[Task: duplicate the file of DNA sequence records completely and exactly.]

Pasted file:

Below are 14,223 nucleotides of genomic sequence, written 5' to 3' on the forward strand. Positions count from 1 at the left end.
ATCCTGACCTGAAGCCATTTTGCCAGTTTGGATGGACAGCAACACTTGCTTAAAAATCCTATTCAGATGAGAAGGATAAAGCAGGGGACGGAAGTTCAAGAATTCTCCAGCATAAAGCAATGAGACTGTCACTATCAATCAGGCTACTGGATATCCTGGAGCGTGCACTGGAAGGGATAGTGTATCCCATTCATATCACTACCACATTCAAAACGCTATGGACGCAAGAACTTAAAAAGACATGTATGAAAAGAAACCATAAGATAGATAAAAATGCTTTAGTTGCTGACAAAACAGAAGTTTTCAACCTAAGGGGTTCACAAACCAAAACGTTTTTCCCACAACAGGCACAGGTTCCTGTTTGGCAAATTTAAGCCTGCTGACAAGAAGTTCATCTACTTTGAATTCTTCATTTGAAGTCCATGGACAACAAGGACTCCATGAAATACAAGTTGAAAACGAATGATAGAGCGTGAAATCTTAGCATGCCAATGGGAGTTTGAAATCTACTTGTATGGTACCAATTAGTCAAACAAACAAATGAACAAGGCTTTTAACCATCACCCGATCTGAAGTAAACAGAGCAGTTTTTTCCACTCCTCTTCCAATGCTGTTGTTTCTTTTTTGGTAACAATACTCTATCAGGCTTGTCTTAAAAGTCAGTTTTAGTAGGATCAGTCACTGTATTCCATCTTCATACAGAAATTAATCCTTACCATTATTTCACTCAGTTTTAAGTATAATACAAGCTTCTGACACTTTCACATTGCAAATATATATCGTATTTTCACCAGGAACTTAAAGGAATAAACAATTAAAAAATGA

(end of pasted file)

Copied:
Below are 14,223 nucleotides of genomic sequence, written 5' to 3' on the forward strand. Positions count from 1 at the left end.
ATCCTGACCTGAAGCCATTTTGCCAGTTTGGATGGACAGCAACACTTGCTTAAAAATCCTATTCAGATGAGAAGGATAAAGCAGGGGACGGAAGTTCAAGAATTCTCCAGCATAAAGCAATGAGACTGTCACTATCAATCAGGCTACTGGATATCCTGGAGCGTGCACTGGAAGGGATAGTGTATCCCATTCATATCACTACCACATTCAAAACGCTATGGACGCAAGAACTTAAAAAGACATGTATGAAAAGAAACCATAAGATAGATAAAAATGCTTTAGTTGCTGACAAAACAGAAGTTTTCAACCTAAGGGGTTCACAAACCAAAACGTTTTTCCCACAACAGGCACAGGTTCCTGTTTGGCAAATTTAAGCCTGCTGACAAGAAGTTCATCTACTTTGAATTCTTCATTTGAAGTCCATGGACAACAAGGACTCCATGAAATACAAGTTGAAAACGAATGATAGAGCGTGAAATCTTAGCATGCCAATGGGAGTTTGAAATCTACTTGTATGGTACCAATTAGTCAAACAAACAAATGAACAAGGCTTTTAACCATCACCCGATCTGAAGTAAACAGAGCAGTTTTTTCCACTCCTCTTCCAATGCTGTTGTTTCTTTTTTGGTAACAATACTCTATCAGGCTTGTCTTAAAAGTCAGTTTTAGTAGGATCAGTCACTGTATTCCATCTTCATACAGAAATTAATCCTTACCATTATTTCACTCAGTTTTAAGTATAATACAAGCTTCTGACACTTTCACATTGCAAATATATATCGTATTTTCACCAGGAACTTAAAGGAATAAACAATTAAAAAATGA